Omega 3 Testing
Measures percentages of omega-3 fatty acids EPA, DPA and DHA as a potential indicator of various health risks.
DHA Testing
Indicates whether mothers are providing adequate DHA levels to their infants through breastfeeding.
Hair Cortisol Analysis
Provides a complementary method of monitoring stress and cortisol exposure in the body over longer periods of time.
IgG Food Sensitivity
A valuable tool often used to help design elimination diets for patients with several chronic conditions.
Hair Mineral Analysis
Provides the basis for a nutritional balancing program to establish and maintain optimal levels of wellness.

Metalloproteomics, metalloproteomes, and the annotation of metalloproteins

Metalloproteomics includes approaches that address the expression of metalloproteins and their changes in biological time and space. Metalloproteomes are investigated by a combination of approaches. Experimental approaches include structural genomics, which provides insights into the architecture of metal-binding sites in metalloproteins and establishes ligand signatures from the types and spacings of the metal ligands in the protein sequence. Theoretical approaches employ these ligand signatures as templates for homology searches in sequence databases. In this way, the number of metalloproteins in the iron, copper, and zinc metalloproteomes in various phyla of life has been estimated. Yet, manganese metalloproteomes remain poorly defined. Metals have catalytic and structural functions in proteins. However, additional functions have evolved. Proteins that control metal homeostasis and proteins that are metal-regulated bind metal ions transiently and are generally not accounted for in estimates from bioinformatics. Thus, metalloproteomes are dynamic and likely to be larger than present estimates suggest.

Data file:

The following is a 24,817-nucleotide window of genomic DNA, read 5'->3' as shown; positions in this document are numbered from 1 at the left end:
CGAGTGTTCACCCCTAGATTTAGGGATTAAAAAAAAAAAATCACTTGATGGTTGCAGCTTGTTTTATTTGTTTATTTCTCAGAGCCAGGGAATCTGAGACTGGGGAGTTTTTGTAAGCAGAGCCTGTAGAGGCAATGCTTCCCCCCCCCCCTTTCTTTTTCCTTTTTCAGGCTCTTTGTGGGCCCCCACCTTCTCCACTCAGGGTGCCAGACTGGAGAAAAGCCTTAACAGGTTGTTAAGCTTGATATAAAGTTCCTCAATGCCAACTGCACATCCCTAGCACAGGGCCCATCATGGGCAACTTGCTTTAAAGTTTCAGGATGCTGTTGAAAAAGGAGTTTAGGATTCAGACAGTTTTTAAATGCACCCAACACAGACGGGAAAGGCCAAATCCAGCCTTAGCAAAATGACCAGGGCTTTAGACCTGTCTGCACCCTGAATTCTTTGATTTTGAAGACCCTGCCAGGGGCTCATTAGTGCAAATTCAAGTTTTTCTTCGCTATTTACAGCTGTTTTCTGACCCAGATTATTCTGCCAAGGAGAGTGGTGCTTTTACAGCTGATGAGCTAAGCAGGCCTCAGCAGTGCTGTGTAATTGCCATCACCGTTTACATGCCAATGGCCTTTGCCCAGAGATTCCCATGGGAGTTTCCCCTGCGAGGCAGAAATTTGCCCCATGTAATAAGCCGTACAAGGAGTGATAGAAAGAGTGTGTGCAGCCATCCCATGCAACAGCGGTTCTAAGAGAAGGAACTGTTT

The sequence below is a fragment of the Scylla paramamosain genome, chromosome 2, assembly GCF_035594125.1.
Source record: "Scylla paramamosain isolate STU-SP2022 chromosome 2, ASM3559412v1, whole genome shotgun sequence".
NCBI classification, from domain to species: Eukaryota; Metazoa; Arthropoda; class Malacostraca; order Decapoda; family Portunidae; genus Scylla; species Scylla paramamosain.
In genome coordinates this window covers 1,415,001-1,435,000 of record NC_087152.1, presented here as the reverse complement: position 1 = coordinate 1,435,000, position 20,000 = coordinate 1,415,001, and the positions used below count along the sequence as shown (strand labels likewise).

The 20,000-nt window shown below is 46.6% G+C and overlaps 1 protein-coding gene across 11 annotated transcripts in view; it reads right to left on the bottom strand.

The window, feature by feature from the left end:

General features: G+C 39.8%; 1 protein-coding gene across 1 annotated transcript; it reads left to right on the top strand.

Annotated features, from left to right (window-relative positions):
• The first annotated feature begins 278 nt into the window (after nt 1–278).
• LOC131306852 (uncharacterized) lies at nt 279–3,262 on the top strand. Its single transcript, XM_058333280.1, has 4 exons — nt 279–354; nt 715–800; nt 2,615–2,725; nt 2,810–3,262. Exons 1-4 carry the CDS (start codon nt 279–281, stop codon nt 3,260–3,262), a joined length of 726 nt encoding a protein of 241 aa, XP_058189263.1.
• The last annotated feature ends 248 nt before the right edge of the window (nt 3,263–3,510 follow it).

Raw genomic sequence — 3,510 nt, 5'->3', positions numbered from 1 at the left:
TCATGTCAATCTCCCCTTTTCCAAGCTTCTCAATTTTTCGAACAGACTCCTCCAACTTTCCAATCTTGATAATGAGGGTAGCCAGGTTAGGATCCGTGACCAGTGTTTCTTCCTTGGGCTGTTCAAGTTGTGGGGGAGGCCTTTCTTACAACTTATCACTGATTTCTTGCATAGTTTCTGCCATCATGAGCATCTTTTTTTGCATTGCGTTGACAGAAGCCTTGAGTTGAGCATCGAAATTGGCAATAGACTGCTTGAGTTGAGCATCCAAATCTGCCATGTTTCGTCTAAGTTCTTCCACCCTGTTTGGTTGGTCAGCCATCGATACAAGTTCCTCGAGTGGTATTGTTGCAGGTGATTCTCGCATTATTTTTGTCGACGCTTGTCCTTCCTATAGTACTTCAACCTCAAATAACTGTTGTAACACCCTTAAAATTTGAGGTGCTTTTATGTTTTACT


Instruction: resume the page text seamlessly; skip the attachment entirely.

This account discusses the assignment of transition metals in metalloproteins and the ensuing issues facing analytical chemists and structural and computational biologists. Biological and chemical selectivities render metal selection by metalloproteins either more stringent or less stringent depending on the metal homeostatic system of the organism, the subcellular location of the protein, and environmental factors. Failure to recognize the principles of metal utilization has led to assigning the wrong metal in metalloproteins and has missed some of the regulatory functions of transition metal ions.

Wolfgang Maret (Metallomics, 2010, 2, 117–125)